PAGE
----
The Pandemic’s Effect on Teen Eating

For so long, COVID-19 and the information around how it spread, how it impacted people and how it could be treated seemed to be evolving daily. Now, more than a year in and vaccination programs in full swing, I’m able to look other impacts the pandemic has had. That includes my own patients’ health and nutrition.

Routines quickly changed as parents and kids spent all their time at home. The initial quality family bonding soon turned into stir-crazy kids and teens with a lot of time on their hands. This led to two trends I’ve personally been witnessing through the pandemic: overeating and disordered eating. Both prevalent and both dangerous to a developing child or teens’ physical and mental health.

[READ: The Freshman 15 Is a Dangerous Myth.]

Child and Teen Weight Gain

Lack of structure and more time at home has led to many of my patients consuming more than they previously had. During in-person school days, kids do not have access to food at any time they want. Now, at home, they can grab a snack between classes at their leisure. If parents are also busy working from home, or if kids are with new caregivers such as grandparents, this opens the door for new and different access to food.

In addition, parents are stressed. There have been a million reasons to be stressed this past year, and you don’t need me to list them for you, but it may have led to easier meals or lack of structure for yourself and for your family. Families are also facing financial hardships that they may never have before, and this changes access to food in more ways than one. No one can be faulted for any of this, but regardless of the reason, child and teenage weight gain is a concerning trend I have been seeing over the past 6 to 12 months.

What sometimes comes next after this weight gain is the desire to lose weight. While an adult with a goal to lose weight may be appropriate, this is not always the case for adolescents. Some teens have come to me with goals to generally adjust their eating habits and get back into routine. This is when we then work on small lifestyle goals, no diets.

But there is a subset of adolescents whose mindset shifts and they begin to go down a road of disordered eating. A teenage girl or boy who may have previously been perfectly happy with their bodies may now experience something that triggers a desire to make changes.

[READ: Tips for Eating Disorder Recovery.]

Increase in Eating Disorders

Additional anxiety, depression, lack of structure, lack of access to friends, loss of big life moments can all fuel these feelings as well. COVID-19 is stressful for all ages. I cannot say that enough. And unfortunately what we have been seeing is an uptick in eating disorders over the past year: anorexia and binge eating disorder, as well as a non-clinical term “orthorexia.” Orthorexia is defined as an obsession with proper or “healthy” eating. Adolescents may be overly fixated on nutritional content of foods, reducing intake to only foods they perceive as “healthy” to the point where there can be both physical and psychological health consequences.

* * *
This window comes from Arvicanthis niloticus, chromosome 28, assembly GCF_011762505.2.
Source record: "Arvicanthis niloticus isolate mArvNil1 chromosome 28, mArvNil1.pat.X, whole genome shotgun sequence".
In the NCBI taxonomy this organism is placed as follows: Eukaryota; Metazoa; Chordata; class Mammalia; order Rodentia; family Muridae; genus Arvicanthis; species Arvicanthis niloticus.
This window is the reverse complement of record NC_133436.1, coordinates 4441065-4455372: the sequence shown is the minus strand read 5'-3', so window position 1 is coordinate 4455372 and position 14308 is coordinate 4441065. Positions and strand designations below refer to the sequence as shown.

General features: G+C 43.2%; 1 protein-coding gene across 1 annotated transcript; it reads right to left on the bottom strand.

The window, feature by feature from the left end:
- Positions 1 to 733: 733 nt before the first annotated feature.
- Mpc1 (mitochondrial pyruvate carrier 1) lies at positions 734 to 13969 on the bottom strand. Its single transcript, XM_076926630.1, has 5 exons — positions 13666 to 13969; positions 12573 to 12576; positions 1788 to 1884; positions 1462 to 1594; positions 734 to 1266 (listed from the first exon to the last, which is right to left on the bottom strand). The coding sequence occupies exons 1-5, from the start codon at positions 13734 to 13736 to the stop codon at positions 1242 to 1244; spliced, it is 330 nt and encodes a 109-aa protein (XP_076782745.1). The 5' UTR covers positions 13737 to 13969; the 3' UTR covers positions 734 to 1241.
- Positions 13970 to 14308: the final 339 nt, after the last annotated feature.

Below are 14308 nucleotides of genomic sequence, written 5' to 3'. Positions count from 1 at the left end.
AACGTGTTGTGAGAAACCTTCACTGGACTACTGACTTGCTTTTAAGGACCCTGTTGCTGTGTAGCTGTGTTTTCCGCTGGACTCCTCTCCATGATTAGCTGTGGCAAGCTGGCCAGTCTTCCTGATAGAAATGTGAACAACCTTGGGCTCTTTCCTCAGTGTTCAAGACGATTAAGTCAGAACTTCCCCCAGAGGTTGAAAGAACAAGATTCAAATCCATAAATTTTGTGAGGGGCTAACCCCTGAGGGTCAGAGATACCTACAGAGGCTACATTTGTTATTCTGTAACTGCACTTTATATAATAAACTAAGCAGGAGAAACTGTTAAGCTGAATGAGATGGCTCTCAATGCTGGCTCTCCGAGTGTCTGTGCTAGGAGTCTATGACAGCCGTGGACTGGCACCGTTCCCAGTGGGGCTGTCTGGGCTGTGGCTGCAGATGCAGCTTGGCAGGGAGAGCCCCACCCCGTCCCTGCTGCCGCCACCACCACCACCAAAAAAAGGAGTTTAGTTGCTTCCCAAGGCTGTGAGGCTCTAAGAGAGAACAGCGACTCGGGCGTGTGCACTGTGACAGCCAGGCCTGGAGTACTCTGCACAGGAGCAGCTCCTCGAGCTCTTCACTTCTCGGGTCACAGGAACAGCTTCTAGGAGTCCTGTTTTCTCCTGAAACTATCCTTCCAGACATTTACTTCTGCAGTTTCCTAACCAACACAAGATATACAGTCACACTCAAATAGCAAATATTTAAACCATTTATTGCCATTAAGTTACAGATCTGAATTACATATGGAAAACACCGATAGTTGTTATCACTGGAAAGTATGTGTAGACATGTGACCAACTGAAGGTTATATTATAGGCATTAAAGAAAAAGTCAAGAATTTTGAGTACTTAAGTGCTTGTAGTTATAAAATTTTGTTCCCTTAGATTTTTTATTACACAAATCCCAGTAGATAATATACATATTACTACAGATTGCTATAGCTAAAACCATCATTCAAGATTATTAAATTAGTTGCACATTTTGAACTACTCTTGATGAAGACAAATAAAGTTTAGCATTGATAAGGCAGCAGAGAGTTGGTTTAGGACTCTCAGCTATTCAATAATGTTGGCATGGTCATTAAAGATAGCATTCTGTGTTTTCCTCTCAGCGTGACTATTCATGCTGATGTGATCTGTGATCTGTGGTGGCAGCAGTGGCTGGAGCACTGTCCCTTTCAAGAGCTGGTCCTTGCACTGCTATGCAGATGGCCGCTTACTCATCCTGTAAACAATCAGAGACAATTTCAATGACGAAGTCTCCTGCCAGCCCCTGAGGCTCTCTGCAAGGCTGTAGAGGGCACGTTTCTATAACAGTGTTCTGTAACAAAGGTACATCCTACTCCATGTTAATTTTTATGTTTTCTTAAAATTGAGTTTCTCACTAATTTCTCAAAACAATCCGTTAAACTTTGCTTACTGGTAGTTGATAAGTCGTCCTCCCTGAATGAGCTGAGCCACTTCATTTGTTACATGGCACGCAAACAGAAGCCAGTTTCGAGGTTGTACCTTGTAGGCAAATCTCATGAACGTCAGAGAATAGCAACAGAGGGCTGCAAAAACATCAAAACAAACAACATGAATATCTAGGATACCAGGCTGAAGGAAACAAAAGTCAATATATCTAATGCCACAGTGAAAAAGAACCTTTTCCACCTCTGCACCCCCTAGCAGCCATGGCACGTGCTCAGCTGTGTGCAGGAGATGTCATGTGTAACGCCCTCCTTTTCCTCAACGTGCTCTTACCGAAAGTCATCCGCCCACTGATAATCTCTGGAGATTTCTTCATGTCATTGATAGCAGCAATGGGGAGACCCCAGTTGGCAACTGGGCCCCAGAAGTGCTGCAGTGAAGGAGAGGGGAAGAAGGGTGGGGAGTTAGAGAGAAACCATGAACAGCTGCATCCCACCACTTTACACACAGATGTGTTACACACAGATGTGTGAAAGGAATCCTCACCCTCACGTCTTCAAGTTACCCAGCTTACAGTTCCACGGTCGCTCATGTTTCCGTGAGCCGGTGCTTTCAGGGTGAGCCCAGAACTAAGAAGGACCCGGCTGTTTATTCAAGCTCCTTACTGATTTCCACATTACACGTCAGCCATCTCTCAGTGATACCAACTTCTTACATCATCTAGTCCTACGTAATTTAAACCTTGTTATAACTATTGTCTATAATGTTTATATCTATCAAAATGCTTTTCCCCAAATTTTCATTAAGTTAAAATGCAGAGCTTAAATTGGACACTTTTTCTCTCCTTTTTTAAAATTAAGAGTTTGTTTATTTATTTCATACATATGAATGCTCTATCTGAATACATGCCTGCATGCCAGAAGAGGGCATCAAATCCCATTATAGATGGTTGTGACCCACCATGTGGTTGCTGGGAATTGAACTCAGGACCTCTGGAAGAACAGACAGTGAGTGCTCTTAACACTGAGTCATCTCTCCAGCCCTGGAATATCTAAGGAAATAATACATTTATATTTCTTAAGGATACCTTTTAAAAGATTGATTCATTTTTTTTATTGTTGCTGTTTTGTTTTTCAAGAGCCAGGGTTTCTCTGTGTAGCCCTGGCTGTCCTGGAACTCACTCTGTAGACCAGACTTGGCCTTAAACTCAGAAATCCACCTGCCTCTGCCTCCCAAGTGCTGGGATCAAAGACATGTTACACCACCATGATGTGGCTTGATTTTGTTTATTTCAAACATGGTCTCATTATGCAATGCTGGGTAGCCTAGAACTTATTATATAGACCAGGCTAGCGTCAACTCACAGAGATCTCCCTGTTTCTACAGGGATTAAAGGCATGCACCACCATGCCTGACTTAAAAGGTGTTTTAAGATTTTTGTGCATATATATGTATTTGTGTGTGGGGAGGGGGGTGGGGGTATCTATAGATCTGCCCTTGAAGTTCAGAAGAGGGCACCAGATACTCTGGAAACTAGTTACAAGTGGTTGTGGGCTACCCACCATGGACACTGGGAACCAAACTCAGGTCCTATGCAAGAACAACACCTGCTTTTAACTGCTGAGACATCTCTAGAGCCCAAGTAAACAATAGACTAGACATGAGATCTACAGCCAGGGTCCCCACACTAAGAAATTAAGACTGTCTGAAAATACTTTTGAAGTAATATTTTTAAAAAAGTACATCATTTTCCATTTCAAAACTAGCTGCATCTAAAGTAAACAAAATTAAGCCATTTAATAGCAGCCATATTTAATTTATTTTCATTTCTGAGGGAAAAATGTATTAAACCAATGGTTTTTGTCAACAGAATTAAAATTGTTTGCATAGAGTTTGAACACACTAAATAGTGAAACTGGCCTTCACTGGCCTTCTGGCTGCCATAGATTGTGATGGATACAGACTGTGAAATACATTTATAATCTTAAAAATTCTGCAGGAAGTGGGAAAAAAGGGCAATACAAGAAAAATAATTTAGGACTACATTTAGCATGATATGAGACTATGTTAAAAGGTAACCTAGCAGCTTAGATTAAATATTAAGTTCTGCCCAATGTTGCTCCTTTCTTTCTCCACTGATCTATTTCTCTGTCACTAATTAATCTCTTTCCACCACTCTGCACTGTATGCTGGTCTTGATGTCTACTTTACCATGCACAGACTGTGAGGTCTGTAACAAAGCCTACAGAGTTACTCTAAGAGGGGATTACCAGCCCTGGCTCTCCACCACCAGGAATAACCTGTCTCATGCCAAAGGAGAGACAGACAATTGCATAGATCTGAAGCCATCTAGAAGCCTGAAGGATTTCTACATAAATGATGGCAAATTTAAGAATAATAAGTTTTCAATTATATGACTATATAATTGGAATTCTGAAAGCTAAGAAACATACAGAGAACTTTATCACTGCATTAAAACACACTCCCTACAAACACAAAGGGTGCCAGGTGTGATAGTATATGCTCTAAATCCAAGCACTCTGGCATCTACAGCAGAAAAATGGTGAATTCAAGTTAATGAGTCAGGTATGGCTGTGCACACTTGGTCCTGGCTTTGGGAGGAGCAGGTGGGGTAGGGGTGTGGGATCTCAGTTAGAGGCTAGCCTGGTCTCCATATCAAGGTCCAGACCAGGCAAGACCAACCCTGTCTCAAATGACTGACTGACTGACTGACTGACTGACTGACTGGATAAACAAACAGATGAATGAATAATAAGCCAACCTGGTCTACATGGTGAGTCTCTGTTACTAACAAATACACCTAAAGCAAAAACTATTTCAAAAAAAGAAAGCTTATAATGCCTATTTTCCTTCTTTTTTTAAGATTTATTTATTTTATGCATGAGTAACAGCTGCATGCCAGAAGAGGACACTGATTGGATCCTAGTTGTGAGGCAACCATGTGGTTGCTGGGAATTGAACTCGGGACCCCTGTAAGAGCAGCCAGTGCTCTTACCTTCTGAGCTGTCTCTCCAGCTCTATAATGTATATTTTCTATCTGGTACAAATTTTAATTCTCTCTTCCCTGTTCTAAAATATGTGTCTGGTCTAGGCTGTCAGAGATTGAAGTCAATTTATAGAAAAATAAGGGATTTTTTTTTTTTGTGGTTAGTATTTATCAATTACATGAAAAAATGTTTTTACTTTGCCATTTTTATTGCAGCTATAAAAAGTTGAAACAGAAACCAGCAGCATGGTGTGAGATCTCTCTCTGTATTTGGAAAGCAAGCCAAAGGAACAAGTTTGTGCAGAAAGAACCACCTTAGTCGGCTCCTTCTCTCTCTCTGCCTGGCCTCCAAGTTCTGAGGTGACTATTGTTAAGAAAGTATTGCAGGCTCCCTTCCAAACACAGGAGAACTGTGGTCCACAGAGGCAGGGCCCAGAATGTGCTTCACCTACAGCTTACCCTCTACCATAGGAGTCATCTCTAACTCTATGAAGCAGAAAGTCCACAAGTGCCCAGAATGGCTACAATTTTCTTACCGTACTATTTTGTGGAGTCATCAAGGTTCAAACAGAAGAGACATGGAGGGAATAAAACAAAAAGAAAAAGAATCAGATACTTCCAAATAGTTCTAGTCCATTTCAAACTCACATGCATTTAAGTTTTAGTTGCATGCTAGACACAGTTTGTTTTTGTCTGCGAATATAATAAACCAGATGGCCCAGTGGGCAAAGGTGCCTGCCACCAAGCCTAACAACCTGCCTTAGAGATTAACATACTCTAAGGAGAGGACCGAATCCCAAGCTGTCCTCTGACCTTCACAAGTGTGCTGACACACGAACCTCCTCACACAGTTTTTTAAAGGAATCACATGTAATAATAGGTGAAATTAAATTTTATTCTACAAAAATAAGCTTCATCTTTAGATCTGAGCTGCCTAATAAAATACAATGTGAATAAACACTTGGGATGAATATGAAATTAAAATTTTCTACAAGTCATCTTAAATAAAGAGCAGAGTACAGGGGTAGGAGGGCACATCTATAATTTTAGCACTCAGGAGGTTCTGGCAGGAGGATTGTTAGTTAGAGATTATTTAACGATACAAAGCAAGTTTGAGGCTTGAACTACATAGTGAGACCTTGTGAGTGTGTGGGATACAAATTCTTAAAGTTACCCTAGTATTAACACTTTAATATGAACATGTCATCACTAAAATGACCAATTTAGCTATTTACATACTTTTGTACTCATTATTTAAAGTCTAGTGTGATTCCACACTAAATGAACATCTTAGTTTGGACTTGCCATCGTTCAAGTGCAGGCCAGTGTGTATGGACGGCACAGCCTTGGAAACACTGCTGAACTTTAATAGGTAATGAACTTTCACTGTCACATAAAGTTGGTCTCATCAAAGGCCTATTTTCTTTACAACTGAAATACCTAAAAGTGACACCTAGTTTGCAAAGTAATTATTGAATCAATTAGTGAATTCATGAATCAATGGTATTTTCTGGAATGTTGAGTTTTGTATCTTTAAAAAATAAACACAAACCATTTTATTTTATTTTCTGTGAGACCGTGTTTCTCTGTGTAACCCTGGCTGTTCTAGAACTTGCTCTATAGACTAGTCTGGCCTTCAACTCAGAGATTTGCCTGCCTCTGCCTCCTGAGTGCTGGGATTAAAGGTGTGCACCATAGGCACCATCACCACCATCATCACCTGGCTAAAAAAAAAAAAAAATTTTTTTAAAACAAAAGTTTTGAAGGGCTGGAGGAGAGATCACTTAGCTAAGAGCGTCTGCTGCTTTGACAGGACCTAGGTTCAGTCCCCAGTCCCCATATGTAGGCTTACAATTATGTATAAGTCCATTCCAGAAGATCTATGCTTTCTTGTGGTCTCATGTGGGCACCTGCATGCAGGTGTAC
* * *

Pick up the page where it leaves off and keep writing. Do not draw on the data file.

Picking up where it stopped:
This would be a term I may use for a lot of teenage focus on nutrition that I’ve seen through the pandemic. A kid or teen who used to eat anything suddenly doesn’t want to eat sugar (sub in dairy, grains, carbs, fruit, fat, etc.) because to them it’s not “healthy.” I have been working with this population for many years now, and anecdotally, this is the most rapid increase I’ve seen over the past year. And it all starts with “at the beginning of quarantine I…”

Many patients are now coming in with significant weight loss, placing them in the category of malnutrition, because eating habits were changed over the past year. What can start out slow and seemingly insignificant (going vegetarian or not wanting to snack as much) can quickly spiral into full-blown disordered eating patterns.

[READ: Healthy Eating for Families.]

What Parents Can Do

So what can parents do? Be aware and talk to your kids. If you notice changes in eating patterns, on either end of the spectrum, take note of that. If able, resume family meals, which have been shown to have a positive effect on both kids and teens eating habits, body image and weight status. Do your best to keep the whole family on a schedule with eating. The virtual craziness is real, but don’t let meals suffer from this.

Without regular meals, some people are overly snacking, while others may then get away with not eating without anyone noticing. Parents can make healthy food choices readily available, even quick and easy options can work. And please serve similar foods to the entire family. Allowing one kid to have something and restricting another kid can cause detrimental food mindsets down the line. Nutritious foods and fun foods can fit for all family members.

If parents have any concerns don’t hesitate to talk to your child’s pediatrician or seek out a registered dietitian. Eating is complex, even for adults in the least stressful of times! Don’t expect your teen to be able to tackle it all on their own.

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